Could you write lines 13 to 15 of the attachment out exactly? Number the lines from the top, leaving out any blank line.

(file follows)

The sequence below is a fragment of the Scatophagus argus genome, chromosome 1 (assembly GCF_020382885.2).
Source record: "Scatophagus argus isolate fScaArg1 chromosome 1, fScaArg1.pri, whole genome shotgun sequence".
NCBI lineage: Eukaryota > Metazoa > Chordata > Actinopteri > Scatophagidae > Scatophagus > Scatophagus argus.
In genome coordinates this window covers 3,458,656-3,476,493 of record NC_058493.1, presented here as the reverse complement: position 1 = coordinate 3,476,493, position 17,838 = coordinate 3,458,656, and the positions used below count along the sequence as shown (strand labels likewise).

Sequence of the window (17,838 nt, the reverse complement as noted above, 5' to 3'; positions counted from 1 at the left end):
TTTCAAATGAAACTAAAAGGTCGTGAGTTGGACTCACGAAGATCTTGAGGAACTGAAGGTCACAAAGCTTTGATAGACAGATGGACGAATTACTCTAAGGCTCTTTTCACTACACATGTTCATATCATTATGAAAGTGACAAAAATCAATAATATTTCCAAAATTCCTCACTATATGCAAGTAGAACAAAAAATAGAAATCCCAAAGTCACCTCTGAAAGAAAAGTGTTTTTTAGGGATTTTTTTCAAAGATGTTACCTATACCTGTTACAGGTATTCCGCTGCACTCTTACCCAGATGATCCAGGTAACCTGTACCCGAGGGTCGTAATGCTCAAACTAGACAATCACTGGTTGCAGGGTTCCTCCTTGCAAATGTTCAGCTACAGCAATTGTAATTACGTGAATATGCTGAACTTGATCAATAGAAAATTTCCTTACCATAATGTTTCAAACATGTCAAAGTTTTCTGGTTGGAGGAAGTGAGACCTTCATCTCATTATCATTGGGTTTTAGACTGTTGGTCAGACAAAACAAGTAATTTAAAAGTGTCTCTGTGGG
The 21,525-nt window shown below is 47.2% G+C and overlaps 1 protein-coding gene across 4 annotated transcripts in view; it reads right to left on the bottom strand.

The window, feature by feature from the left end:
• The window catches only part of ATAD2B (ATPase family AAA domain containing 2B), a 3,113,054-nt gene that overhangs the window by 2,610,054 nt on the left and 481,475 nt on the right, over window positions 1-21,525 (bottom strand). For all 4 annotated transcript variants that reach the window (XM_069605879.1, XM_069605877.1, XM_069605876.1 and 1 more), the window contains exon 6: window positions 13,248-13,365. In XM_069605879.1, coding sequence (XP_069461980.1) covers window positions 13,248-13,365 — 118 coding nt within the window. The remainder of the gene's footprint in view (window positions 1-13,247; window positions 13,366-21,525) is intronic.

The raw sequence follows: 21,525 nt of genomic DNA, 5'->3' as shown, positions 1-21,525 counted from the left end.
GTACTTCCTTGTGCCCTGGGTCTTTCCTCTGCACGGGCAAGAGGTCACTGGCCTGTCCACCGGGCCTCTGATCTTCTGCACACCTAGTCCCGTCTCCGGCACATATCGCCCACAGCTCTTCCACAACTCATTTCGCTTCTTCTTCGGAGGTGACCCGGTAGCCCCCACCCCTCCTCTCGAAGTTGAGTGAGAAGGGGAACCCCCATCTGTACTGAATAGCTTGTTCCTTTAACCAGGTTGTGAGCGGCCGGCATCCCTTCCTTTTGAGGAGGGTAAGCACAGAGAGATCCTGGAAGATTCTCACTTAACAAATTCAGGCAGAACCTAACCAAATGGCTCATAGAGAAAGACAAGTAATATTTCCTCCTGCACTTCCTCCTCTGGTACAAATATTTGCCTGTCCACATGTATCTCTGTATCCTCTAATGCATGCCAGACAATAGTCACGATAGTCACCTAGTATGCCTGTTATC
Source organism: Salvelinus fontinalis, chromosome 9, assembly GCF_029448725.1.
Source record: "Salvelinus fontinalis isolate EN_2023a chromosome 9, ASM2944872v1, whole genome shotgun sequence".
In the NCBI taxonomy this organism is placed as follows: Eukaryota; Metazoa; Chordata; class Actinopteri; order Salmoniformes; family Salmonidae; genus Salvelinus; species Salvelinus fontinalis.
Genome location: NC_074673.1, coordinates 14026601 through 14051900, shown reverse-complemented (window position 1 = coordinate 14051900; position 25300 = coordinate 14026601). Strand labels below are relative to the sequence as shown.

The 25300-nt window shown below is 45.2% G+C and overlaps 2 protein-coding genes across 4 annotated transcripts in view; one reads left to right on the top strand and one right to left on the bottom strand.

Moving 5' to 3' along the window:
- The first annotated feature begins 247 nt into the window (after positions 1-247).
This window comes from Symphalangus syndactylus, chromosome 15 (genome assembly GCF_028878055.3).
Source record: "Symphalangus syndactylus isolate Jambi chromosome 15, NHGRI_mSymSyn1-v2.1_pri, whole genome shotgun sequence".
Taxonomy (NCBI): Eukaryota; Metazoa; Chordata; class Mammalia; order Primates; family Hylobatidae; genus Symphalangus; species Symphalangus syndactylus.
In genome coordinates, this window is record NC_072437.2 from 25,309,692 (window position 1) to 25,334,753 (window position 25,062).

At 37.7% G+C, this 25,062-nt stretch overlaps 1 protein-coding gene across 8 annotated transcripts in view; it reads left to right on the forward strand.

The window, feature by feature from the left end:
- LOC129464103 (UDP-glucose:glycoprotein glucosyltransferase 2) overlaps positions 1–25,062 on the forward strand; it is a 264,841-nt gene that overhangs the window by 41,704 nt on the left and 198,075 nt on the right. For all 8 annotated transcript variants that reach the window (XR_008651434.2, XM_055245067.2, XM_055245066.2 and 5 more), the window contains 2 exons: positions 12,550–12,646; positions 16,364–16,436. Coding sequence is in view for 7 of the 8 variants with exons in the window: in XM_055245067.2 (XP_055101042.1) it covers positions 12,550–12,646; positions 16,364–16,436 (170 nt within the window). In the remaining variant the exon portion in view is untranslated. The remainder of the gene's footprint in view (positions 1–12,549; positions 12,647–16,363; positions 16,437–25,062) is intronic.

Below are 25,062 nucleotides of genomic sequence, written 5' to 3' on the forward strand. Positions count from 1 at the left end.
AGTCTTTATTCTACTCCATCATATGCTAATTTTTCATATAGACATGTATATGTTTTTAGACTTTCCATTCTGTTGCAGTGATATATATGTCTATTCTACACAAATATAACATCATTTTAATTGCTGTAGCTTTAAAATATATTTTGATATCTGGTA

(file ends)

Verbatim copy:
Source record: "Salvelinus fontinalis isolate EN_2023a chromosome 9, ASM2944872v1, whole genome shotgun sequence".
In the NCBI taxonomy this organism is placed as follows: Eukaryota; Metazoa; Chordata; class Actinopteri; order Salmoniformes; family Salmonidae; genus Salvelinus; species Salvelinus fontinalis.
Genome location: NC_074673.1, coordinates 14026601 through 14051900, shown reverse-complemented (window position 1 = coordinate 14051900; position 25300 = coordinate 14026601). Strand labels below are relative to the sequence as shown.